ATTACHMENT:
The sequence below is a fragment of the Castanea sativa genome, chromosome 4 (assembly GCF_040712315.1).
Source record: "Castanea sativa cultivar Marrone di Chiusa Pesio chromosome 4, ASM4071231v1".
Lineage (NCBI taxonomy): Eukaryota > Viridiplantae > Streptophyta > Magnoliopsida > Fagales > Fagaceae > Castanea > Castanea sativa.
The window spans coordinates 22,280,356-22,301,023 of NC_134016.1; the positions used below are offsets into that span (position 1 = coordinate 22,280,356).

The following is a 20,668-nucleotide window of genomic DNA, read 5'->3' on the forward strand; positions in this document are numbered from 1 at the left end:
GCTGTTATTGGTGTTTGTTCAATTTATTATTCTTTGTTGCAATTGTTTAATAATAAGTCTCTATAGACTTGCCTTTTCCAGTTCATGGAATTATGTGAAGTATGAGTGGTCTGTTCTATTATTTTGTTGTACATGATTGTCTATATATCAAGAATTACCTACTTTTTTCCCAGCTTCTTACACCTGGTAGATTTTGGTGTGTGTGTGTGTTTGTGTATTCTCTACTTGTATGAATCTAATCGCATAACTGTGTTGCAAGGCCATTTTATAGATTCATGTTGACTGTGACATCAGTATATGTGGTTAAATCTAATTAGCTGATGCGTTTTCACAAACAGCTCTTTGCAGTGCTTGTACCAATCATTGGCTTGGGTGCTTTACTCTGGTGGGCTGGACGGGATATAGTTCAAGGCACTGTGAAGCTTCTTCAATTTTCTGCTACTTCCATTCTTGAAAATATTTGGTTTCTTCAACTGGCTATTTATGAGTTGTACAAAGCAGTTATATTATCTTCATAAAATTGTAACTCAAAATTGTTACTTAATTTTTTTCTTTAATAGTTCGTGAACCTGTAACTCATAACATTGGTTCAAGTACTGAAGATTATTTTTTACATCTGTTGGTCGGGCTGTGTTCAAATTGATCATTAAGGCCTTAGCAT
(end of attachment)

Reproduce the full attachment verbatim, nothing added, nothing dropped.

The sequence below is a fragment of the Castanea sativa genome, chromosome 4 (assembly GCF_040712315.1).
Source record: "Castanea sativa cultivar Marrone di Chiusa Pesio chromosome 4, ASM4071231v1".
Lineage (NCBI taxonomy): Eukaryota > Viridiplantae > Streptophyta > Magnoliopsida > Fagales > Fagaceae > Castanea > Castanea sativa.
The window spans coordinates 22,280,356-22,301,023 of NC_134016.1; the positions used below are offsets into that span (position 1 = coordinate 22,280,356).

The following is a 20,668-nucleotide window of genomic DNA, read 5'->3' on the forward strand; positions in this document are numbered from 1 at the left end:
GCTGTTATTGGTGTTTGTTCAATTTATTATTCTTTGTTGCAATTGTTTAATAATAAGTCTCTATAGACTTGCCTTTTCCAGTTCATGGAATTATGTGAAGTATGAGTGGTCTGTTCTATTATTTTGTTGTACATGATTGTCTATATATCAAGAATTACCTACTTTTTTCCCAGCTTCTTACACCTGGTAGATTTTGGTGTGTGTGTGTGTTTGTGTATTCTCTACTTGTATGAATCTAATCGCATAACTGTGTTGCAAGGCCATTTTATAGATTCATGTTGACTGTGACATCAGTATATGTGGTTAAATCTAATTAGCTGATGCGTTTTCACAAACAGCTCTTTGCAGTGCTTGTACCAATCATTGGCTTGGGTGCTTTACTCTGGTGGGCTGGACGGGATATAGTTCAAGGCACTGTGAAGCTTCTTCAATTTTCTGCTACTTCCATTCTTGAAAATATTTGGTTTCTTCAACTGGCTATTTATGAGTTGTACAAAGCAGTTATATTATCTTCATAAAATTGTAACTCAAAATTGTTACTTAATTTTTTTCTTTAATAGTTCGTGAACCTGTAACTCATAACATTGGTTCAAGTACTGAAGATTATTTTTTACATCTGTTGGTCGGGCTGTGTTCAAATTGATCATTAAGGCCTTAGCAT